The Home of Hope is currently preparing for a huge expansion. In May, an additional 60 orphans will arrive to join the current 42 residents, bringing their total to over 100. At the same time — the beginning of the academic year here — their Christian school, which just opened a year ago, expects an enrollment in excess of 200. As Pastor Pratuan shared his calm assurance that God would continue to provide for their needs, which far exceed his own resources, I couldn’t help but wonder if perhaps He might do so through some who read this blog. Anyone who wishes to give financially to this ministry, volunteer on-site, or host a teenager for high school in the US can make contact online at http://compassionatehope.org/ .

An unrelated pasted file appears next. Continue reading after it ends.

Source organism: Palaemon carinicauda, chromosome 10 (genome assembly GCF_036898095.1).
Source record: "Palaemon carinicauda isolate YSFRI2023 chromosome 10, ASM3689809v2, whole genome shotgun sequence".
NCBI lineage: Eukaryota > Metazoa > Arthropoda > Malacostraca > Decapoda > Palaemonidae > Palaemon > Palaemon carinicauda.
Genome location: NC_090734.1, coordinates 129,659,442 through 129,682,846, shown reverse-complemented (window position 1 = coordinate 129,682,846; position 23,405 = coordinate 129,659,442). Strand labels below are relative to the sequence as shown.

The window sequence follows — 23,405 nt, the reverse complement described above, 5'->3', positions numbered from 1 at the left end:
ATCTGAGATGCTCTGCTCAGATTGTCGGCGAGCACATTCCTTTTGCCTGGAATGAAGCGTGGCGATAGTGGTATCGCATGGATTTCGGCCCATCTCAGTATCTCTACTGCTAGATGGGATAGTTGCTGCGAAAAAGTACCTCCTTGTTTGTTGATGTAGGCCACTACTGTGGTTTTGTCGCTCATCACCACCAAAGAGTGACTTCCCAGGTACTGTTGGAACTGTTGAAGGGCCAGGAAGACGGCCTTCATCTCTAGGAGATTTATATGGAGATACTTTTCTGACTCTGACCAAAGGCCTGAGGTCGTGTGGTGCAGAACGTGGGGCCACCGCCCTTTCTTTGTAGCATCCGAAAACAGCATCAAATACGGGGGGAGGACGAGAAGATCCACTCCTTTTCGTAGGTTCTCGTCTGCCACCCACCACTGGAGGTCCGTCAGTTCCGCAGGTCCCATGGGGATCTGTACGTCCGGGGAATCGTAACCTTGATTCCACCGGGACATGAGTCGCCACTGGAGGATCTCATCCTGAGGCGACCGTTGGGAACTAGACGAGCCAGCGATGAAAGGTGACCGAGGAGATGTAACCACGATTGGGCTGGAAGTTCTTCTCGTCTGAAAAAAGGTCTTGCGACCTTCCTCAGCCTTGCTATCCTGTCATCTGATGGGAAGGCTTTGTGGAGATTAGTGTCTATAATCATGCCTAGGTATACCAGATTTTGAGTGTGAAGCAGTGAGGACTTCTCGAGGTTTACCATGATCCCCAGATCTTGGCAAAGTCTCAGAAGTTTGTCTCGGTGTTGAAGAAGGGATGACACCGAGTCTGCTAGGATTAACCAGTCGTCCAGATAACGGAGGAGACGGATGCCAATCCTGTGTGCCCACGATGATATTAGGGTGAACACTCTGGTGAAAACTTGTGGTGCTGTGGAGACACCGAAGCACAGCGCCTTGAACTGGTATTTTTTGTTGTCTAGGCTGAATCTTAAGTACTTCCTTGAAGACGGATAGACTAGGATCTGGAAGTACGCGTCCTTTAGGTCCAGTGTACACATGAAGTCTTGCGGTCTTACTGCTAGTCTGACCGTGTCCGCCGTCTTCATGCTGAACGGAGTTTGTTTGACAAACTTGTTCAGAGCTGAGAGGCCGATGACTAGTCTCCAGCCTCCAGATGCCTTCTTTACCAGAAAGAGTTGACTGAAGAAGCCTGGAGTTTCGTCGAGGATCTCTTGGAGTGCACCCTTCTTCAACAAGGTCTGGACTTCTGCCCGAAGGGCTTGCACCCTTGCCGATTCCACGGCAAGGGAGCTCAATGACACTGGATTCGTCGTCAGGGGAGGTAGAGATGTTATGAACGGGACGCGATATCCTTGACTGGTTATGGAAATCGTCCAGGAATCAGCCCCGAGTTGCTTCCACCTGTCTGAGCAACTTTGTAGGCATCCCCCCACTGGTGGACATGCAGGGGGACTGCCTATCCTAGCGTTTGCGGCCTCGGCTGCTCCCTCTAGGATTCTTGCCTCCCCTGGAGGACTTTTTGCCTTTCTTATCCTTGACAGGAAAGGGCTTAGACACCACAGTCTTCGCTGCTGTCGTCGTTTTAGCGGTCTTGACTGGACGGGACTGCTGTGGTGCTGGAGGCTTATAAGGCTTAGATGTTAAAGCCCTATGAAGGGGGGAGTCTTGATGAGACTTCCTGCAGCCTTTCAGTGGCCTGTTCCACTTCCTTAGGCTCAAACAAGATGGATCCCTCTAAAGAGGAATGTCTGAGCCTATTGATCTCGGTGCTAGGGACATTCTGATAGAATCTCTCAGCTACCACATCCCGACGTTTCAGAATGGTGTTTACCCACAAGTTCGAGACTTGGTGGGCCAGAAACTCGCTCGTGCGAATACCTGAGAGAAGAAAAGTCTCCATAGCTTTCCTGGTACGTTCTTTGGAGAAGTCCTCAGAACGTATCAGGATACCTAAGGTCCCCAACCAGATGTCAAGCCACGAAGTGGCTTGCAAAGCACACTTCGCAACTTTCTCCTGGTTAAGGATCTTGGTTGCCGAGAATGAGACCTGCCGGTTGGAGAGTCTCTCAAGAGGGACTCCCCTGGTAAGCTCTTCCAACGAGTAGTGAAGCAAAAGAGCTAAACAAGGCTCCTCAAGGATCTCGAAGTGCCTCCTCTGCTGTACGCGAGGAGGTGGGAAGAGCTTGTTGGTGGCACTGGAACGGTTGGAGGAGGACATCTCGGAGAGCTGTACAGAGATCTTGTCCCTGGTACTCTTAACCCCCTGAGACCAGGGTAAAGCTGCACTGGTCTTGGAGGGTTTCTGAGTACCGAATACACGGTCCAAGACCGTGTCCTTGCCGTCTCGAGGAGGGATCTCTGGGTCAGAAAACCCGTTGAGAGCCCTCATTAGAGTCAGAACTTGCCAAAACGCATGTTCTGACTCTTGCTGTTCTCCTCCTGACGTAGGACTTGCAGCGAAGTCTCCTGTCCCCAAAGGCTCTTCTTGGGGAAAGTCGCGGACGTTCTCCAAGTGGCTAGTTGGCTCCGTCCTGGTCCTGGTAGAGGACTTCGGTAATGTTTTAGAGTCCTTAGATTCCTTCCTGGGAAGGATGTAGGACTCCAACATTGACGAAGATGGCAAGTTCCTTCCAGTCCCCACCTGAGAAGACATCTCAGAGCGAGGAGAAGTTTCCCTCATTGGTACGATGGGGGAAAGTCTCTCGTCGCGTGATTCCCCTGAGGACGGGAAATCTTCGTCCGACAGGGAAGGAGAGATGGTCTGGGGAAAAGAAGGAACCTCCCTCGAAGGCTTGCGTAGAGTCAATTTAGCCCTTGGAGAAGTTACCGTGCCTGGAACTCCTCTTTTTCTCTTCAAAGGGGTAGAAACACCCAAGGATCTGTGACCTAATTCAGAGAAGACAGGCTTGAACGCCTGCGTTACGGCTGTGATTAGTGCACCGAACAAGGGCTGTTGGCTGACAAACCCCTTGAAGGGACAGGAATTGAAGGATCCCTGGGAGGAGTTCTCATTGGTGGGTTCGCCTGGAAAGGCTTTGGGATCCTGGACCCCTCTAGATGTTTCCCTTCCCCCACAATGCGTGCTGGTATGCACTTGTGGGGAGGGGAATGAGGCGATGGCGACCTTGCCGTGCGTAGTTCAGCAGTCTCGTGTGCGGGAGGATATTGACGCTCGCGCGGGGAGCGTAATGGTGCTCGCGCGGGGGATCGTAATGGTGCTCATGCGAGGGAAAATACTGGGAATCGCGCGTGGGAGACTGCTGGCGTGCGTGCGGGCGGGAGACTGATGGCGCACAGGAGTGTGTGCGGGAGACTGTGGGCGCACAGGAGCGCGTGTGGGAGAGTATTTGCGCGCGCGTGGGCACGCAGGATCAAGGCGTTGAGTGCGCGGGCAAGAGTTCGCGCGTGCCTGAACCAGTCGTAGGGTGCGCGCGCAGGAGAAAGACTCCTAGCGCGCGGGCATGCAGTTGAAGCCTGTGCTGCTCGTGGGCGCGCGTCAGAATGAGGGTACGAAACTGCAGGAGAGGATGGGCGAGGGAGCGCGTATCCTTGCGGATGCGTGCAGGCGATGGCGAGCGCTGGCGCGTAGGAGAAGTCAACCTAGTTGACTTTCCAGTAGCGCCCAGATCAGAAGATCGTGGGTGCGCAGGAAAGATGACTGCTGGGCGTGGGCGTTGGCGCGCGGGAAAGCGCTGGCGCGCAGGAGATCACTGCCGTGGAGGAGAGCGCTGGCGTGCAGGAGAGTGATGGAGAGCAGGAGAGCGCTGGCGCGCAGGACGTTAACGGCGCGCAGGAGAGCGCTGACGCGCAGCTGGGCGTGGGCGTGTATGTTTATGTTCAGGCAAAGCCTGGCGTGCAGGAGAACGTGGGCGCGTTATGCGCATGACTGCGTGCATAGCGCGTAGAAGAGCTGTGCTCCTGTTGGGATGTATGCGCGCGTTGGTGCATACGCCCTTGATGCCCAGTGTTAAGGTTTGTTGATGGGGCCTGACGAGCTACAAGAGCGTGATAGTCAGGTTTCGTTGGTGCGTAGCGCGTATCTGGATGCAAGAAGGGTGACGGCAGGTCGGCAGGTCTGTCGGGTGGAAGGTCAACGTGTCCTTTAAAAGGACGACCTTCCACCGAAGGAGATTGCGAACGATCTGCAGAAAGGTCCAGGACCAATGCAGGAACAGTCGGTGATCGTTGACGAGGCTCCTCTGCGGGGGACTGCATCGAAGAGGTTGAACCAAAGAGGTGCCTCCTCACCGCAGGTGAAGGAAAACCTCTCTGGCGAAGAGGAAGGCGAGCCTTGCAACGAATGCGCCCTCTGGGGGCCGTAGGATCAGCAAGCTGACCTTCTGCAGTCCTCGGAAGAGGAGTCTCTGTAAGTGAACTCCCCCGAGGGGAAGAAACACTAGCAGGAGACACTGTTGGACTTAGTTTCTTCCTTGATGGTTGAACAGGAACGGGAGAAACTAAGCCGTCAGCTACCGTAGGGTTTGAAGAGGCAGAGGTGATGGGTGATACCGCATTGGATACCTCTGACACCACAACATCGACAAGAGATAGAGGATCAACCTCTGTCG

As I rode the bus home from the orphanage, I meditated on James 1:27: “Religion that is pure and undefiled before God, the Father, is this: to visit orphans and widows in their affliction, and to keep oneself unstained from the world” (ESV). Pastor Pratuan and his wife are certainly putting this verse into action. Am I? Do I individually, and does the Church collectively, sufficiently demonstrate God’s love to the estimated 153,000,000 orphans in the world? Is there more we could do? It’s a question I’m still pondering.